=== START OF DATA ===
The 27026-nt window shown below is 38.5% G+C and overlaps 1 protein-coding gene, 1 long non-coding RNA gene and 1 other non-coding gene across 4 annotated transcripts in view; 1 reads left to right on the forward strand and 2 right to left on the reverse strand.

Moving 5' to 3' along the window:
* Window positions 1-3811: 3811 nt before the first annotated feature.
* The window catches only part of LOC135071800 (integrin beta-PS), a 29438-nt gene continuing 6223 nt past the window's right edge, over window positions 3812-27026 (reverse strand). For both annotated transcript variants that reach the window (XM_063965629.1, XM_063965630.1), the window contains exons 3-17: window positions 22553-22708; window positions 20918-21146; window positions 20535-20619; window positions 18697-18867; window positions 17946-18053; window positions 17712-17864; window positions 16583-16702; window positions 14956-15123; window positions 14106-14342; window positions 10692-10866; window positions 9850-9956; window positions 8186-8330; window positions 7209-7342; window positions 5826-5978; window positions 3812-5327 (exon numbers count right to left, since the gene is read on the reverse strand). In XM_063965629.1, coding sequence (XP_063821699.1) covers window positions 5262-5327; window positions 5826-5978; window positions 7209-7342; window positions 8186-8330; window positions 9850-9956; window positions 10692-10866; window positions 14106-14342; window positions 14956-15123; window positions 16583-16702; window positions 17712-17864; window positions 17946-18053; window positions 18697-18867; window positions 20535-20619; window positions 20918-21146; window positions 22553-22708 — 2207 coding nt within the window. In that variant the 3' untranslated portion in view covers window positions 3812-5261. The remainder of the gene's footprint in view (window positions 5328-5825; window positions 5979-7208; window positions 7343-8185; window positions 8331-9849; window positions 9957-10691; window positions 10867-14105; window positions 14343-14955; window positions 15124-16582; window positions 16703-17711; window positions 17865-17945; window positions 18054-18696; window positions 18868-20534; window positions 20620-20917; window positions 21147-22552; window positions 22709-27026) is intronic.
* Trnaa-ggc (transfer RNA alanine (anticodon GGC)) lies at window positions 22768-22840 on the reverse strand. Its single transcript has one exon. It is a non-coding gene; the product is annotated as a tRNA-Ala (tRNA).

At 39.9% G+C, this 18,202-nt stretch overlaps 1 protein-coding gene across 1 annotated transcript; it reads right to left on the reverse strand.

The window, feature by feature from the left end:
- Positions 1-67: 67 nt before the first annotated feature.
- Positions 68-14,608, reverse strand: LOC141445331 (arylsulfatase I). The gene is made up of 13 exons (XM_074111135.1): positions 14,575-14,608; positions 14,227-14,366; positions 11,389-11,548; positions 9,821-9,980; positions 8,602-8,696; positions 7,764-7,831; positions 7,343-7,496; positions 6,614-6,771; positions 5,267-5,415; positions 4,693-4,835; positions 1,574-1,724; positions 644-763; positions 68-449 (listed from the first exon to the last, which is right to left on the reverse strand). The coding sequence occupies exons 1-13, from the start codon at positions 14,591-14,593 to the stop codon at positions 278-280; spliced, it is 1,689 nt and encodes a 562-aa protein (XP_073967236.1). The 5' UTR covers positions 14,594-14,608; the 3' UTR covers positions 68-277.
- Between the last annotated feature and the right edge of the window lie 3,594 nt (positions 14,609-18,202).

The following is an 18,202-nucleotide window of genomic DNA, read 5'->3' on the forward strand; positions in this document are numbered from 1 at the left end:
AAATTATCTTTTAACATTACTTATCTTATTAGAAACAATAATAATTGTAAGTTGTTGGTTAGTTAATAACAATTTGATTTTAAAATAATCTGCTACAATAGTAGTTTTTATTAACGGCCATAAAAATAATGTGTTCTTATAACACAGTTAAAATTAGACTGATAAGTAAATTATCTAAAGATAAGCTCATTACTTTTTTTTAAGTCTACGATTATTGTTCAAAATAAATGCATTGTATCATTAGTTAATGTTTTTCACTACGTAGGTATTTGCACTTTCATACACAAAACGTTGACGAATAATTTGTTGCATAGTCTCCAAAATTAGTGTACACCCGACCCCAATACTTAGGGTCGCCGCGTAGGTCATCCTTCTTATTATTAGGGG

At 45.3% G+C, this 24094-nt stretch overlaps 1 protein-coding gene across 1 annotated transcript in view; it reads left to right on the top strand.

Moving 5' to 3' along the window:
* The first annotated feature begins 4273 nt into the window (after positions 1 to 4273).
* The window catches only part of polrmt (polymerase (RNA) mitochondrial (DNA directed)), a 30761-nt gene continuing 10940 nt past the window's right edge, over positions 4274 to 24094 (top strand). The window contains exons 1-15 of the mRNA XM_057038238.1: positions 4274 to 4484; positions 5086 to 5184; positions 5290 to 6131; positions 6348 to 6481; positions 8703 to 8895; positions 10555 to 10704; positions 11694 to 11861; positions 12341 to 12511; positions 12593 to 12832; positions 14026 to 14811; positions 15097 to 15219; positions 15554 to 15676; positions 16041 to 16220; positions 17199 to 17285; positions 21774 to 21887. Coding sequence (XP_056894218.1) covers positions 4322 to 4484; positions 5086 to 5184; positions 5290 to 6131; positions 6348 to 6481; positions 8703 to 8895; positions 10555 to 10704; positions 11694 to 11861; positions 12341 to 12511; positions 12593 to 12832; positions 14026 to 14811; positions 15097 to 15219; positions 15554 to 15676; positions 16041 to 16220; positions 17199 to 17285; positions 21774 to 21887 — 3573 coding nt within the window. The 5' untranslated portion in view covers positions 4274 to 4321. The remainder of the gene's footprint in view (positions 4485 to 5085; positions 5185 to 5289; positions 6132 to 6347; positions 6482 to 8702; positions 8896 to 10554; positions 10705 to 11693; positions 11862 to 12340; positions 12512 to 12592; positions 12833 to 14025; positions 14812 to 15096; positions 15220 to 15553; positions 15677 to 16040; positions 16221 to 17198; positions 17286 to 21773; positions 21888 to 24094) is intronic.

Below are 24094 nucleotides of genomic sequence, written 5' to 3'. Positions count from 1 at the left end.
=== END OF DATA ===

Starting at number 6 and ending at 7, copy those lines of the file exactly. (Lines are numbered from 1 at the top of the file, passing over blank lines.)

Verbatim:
At 39.9% G+C, this 18,202-nt stretch overlaps 1 protein-coding gene across 1 annotated transcript; it reads right to left on the reverse strand.

The window, feature by feature from the left end: